For me the biggest challenge is now getting fit again. Its only four months since the MOAS and only four weeks since my last operation. I havent run since January and have only 12 weeks to get fit enough to do the walk. Quite a challenge!
So I have started as I mean to carry on and have already done a couple of short,flat walks.
The Cotswold way.
Scott and I walked part of the Cotswold way a week or so ago. It was a good starting point for me. At just over 4 miles and pretty flat it was ideal. Scott picked me up and we arrive at our start point a little over 10 minutes later. We pulled in at the layby at the top of Landsdown near to the Bevell Grenville monument and got kitted up. Whilst it was a short walk we had decided to shoulder our packs as a bit of added resistance and to "road test" some of the kit. I also used my walking poles to see how I got on with them as I know I'll need them on Snowdon and I have heard its worth getting used to walking with them as its not quite as easy as it seems.
So we set off along the escarpment and soon had fine views back over towards Keynsham and Dundry. We soon arrived at the point where a battle took place in the 1600's and a information board details the events. We the picked up the Landsdown golf course and cut through to the escarpment again following the contour of the hills as they bend around towards Bath.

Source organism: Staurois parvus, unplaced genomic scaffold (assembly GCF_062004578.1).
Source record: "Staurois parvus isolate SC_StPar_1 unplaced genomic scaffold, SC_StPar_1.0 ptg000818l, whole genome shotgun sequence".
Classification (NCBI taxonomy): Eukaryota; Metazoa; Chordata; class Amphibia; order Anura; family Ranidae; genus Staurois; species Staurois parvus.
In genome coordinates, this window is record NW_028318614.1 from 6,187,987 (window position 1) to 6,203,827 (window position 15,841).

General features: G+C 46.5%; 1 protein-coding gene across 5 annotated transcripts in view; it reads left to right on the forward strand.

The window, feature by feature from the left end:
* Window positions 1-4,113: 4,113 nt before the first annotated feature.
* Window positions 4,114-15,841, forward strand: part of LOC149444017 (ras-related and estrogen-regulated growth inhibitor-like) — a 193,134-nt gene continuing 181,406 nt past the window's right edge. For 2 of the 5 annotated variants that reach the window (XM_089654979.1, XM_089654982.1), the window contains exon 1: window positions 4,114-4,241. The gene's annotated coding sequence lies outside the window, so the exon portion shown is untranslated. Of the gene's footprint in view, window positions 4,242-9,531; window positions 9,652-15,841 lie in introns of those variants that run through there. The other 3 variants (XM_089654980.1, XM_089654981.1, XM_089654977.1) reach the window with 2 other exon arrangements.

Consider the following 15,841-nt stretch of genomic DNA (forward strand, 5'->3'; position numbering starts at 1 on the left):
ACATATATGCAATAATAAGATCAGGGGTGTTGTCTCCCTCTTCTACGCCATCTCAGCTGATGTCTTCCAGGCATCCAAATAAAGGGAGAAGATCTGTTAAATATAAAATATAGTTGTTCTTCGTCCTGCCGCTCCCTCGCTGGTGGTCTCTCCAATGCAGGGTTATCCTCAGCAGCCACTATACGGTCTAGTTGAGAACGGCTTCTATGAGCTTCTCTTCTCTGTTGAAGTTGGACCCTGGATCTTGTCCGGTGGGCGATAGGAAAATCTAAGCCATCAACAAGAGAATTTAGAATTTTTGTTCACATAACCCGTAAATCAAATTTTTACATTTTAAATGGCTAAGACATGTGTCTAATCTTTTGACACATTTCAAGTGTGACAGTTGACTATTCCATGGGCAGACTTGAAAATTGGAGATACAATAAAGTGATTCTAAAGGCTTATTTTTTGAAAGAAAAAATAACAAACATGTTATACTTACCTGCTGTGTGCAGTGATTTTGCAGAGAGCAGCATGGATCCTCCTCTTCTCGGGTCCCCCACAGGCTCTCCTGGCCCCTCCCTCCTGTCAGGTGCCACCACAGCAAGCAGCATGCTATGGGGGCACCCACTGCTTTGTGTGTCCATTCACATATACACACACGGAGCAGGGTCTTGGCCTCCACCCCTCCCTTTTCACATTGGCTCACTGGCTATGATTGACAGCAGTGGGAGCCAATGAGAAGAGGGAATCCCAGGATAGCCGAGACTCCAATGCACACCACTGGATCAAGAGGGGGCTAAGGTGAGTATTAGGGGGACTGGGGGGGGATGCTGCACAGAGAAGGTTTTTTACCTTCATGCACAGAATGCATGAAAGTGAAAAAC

At about the halfway point we found a nice hollow to sit in out of the wind and get a brew on. Again in the interest of testing kit out came the stoves and we made tea the wild way!
Getting a brew on!
Walking on a little further we soon arrived at Prospect style. This point offers fine views of Bath and on a good day Westbury White Horse is visible. There is also a path at this point to Kelston Tump. A lone hill with a clump of trees at the top visible on the horizon from many parts of the Bristol area. We stopped here to admire the view breifly and take some photo's before heading off once more.